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Dr. Cornelia Class, Columbia University - Rare Earth Elements and Cell Phones

In today’s Academic Minute, Dr. Cornelia Class of Columbia University explains the importance of rare earth elements in the manufacture of electronics.

Cornelia Class is an associate research professor of geochemistry at Columbia University’s Lamont-Doherty Earth Observatory where her research interests include solid Earth geochemistry and dynamics. Her work attempts to understand the past and present geology of the Earth’s mantle. She earned her Ph.D. at the Max Planck Institute for Geochemistry in Mainz, Germany.

About Dr. Class

Dr. Cornelia Class - Rare Earth Elements and Cell Phones

We all love using electronics for work and recreation. Computers and cell phones are everywhere, and we like getting newer models more and more frequently.  

But did you realize that materials required for many of these devices are coming from rocks that are millions of years old? Tiny magnets made of Rare Earth Elements, particularly Neodymium, are an essential component of many compact electronics. Rare Earths are metals that actually are not rare, but they rarely occur in concentrations profitable for mining. High concentrations of Rare Earths are found in very exotic igneous rocks, called carbonatites, which have unusually high carbon contents. Carbonatites are found almost exclusively where continents are starting to break apart to form what will eventually be a new ocean.

For example, the African continent is slowly breaking apart from Ethiopia to Malawi in the East African Rift, in most parts accompanied by volcanism. My colleagues and I are studying this process by investigating the composition and precise ages of resulting rocks, which include some carbonatites. In fact the East African Rift hosts the only historically active carbonatite volcano in the world, Oldoinyo Lengai in Tanzania. All other carbonatites we know of formed before humans existed. My graduate student Gary Mesko determined that separate carbonatites in our study area formed 160 million and 1.5 billion years ago. This shows that most carbonatites form only occasionally through Earth’s history. Of those few, even fewer have enough rare earth elements to be mined.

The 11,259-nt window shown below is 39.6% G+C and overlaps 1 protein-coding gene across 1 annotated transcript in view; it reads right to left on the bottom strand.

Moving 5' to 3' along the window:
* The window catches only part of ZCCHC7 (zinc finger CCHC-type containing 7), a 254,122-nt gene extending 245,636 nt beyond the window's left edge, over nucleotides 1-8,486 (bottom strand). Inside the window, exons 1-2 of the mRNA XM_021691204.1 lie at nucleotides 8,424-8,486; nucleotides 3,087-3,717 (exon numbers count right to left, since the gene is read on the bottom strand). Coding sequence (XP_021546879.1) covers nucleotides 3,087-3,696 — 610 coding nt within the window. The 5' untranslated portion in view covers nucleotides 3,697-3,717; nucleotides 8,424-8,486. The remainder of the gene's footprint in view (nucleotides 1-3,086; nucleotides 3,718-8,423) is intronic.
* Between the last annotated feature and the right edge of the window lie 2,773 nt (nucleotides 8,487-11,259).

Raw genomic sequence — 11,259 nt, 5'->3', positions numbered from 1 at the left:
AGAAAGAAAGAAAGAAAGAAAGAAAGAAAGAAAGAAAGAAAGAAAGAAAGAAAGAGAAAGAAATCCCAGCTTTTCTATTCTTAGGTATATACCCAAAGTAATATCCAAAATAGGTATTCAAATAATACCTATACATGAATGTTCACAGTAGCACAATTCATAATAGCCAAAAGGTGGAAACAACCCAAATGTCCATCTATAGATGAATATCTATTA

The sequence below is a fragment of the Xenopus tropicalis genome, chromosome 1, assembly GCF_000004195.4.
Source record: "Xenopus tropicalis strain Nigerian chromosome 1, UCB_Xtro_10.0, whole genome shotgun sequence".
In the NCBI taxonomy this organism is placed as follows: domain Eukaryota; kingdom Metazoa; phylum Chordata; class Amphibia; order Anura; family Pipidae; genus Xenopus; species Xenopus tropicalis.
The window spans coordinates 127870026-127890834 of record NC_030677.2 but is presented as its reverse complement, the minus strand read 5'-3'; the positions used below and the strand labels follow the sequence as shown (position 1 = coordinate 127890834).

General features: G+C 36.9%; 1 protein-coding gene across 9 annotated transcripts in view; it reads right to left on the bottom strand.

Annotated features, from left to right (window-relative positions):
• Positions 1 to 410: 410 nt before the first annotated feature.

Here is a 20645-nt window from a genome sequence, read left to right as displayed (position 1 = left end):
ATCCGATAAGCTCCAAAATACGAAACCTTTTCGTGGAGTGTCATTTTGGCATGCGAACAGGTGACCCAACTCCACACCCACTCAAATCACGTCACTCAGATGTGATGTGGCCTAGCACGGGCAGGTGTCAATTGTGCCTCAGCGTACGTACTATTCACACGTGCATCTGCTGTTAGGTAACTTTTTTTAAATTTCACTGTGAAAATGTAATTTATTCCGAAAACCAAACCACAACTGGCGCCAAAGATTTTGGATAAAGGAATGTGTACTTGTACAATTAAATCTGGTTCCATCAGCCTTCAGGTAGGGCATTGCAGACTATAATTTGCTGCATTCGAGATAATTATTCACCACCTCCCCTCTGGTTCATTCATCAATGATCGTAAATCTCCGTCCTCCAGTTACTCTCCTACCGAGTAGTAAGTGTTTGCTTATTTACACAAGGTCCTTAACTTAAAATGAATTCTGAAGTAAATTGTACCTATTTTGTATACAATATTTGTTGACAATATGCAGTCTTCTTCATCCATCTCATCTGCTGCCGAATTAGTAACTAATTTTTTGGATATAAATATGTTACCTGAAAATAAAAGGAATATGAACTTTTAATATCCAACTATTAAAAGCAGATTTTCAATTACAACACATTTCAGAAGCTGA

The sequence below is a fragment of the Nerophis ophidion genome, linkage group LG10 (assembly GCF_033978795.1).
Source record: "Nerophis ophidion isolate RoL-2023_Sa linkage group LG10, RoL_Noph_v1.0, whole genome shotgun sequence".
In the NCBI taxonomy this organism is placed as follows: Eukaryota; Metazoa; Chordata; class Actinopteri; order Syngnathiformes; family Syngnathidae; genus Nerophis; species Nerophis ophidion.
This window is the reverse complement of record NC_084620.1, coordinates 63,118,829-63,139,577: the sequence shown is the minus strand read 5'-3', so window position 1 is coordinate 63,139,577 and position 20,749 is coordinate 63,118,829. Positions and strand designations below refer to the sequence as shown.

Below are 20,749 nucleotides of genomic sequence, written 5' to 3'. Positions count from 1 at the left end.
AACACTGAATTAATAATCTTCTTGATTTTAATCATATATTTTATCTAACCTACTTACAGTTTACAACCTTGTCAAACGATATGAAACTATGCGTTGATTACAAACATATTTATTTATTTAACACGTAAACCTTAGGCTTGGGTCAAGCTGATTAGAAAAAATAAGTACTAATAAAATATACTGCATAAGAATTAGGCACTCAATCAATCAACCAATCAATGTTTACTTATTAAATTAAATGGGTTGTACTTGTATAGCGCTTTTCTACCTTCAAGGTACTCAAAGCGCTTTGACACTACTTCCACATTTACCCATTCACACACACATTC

The only major source of Rare Earths in the USA is a now-closed mine in California, which is made of 1.4 billion-year-old carbonatite.  The biggest producer globally now, is the about 1.3 billion years old Bayan Obo Mine in China.

This tells us that our lives today are built on rare geological processes, and the resulting resources are not being replenished at any significant rate. So, we have to wonder: what will be left for future generations?

Production support for the Academic Minute comes from Newman’s Own, giving all profits to charity and pursuing the common good for over 30 years, and from Mount Holyoke College.

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